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Abstract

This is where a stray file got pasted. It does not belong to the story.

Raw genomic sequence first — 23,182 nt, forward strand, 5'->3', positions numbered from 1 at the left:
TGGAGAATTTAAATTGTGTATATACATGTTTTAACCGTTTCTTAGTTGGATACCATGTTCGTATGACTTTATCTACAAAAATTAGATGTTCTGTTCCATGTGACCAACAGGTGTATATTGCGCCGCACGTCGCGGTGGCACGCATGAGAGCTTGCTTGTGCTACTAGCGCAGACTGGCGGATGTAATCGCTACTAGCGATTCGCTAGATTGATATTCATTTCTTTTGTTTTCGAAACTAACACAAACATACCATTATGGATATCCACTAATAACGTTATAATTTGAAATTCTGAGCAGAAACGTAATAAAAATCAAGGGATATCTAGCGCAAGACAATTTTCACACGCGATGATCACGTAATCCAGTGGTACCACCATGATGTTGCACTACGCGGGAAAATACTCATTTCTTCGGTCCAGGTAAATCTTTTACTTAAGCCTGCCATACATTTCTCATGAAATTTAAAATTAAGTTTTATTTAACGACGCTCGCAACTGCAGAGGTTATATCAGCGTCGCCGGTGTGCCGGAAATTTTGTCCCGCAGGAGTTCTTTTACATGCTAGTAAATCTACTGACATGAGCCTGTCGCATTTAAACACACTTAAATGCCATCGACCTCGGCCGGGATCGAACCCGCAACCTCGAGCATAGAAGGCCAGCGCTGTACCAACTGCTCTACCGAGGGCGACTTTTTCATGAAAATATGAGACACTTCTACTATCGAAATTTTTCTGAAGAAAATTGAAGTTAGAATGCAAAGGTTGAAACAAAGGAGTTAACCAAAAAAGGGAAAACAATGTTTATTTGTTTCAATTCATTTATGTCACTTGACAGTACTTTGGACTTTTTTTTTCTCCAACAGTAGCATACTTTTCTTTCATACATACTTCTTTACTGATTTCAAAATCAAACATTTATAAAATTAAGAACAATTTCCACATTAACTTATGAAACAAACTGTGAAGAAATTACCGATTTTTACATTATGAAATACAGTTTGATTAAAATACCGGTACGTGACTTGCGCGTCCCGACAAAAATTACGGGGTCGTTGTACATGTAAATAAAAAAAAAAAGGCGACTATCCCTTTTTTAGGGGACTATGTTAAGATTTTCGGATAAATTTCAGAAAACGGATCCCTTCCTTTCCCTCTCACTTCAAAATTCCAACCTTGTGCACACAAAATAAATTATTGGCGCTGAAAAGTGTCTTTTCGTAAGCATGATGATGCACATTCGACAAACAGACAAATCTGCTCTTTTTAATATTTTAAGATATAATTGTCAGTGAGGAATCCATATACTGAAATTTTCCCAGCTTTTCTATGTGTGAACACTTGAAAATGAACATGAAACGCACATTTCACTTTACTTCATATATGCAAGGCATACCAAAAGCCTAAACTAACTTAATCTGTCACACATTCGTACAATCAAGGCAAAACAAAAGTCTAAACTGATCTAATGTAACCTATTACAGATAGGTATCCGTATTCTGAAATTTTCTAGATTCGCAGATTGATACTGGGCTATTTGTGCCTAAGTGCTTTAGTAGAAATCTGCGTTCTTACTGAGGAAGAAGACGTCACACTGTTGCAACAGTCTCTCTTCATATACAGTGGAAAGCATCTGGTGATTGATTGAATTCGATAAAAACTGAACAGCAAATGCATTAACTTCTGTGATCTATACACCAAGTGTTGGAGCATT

Himalayan diets, along with agricultural and health systems, have been undergoing significant changes over the past fifty years though little research has documented this transition. Using semi-structured interviews and focus groups with elder women villagers in the Rudraprayag district of Uttarakhand, India, we explore women‘s experience of diet change, recollections of the traditional diet, and the perceived factors motivating contemporary diet change. Findings show that the Himalayan diet has shifted from a complete reliance on traditional crop varieties and home-grown and foraged foods to an increasing dependence on processed and store-bought foods. Women view the traditional crops and foods as healthier than store-bought foods, yet they have been active participants in erecting market-based foodways. The support of the contemporary - or market-based - diet is attributed to gender roles. Specifically, women‘s experiences with gendered cultural norms of consumption, including regular bouts of food insecurity commonplace within the traditional diet, serve to valorize aspects of the contemporary diet among Himalayan women.

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